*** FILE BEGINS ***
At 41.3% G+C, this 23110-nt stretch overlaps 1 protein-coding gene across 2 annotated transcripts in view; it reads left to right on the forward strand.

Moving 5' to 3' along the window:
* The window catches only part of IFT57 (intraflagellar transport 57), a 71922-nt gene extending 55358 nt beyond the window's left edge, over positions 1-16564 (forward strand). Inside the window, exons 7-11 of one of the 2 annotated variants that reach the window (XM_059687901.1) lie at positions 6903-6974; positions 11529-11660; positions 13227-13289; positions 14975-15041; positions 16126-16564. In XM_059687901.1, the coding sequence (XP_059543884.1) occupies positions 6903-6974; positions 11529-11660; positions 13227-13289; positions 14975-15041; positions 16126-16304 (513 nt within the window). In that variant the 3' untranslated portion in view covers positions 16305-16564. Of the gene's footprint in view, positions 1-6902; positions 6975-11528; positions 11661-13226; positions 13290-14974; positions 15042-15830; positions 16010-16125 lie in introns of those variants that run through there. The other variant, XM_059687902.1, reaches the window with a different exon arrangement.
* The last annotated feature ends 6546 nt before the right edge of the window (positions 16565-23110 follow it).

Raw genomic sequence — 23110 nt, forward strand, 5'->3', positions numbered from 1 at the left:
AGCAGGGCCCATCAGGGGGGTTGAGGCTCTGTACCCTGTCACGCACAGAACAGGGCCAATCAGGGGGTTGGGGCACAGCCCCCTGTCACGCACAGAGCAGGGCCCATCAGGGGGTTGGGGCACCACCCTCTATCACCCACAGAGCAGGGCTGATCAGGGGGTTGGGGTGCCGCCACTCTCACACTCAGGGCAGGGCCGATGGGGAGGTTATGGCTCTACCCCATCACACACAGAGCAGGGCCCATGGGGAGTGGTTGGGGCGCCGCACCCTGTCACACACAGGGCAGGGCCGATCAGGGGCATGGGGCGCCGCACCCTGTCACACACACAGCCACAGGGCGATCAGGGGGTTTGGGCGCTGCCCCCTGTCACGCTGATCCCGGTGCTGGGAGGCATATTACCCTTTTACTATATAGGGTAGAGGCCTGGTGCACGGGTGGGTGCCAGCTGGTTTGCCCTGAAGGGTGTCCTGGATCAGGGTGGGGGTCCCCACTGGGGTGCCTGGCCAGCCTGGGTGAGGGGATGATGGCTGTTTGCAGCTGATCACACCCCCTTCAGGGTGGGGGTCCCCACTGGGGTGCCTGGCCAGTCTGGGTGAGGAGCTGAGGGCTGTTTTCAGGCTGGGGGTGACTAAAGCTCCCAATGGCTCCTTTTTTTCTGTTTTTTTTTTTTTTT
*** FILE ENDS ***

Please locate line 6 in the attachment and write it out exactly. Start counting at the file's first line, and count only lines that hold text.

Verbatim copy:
AGCAGGGCCCATCAGGGGGGTTGAGGCTCTGTACCCTGTCACGCACAGAACAGGGCCAATCAGGGGGTTGGGGCACAGCCCCCTGTCACGCACAGAGCAGGGCCCATCAGGGGGTTGGGGCACCACCCTCTATCACCCACAGAGCAGGGCTGATCAGGGGGTTGGGGTGCCGCCACTCTCACACTCAGGGCAGGGCCGATGGGGAGGTTATGGCTCTACCCCATCACACACAGAGCAGGGCCCATGGGGAGTGGTTGGGGCGCCGCACCCTGTCACACACAGGGCAGGGCCGATCAGGGGCATGGGGCGCCGCACCCTGTCACACACACAGCCACAGGGCGATCAGGGGGTTTGGGCGCTGCCCCCTGTCACGCTGATCCCGGTGCTGGGAGGCATATTACCCTTTTACTATATAGGGTAGAGGCCTGGTGCACGGGTGGGTGCCAGCTGGTTTGCCCTGAAGGGTGTCCTGGATCAGGGTGGGGGTCCCCACTGGGGTGCCTGGCCAGCCTGGGTGAGGGGATGATGGCTGTTTGCAGCTGATCACACCCCCTTCAGGGTGGGGGTCCCCACTGGGGTGCCTGGCCAGTCTGGGTGAGGAGCTGAGGGCTGTTTTCAGGCTGGGGGTGACTAAAGCTCCCAATGGCTCCTTTTTTTCTGTTTTTTTTTTTTTTT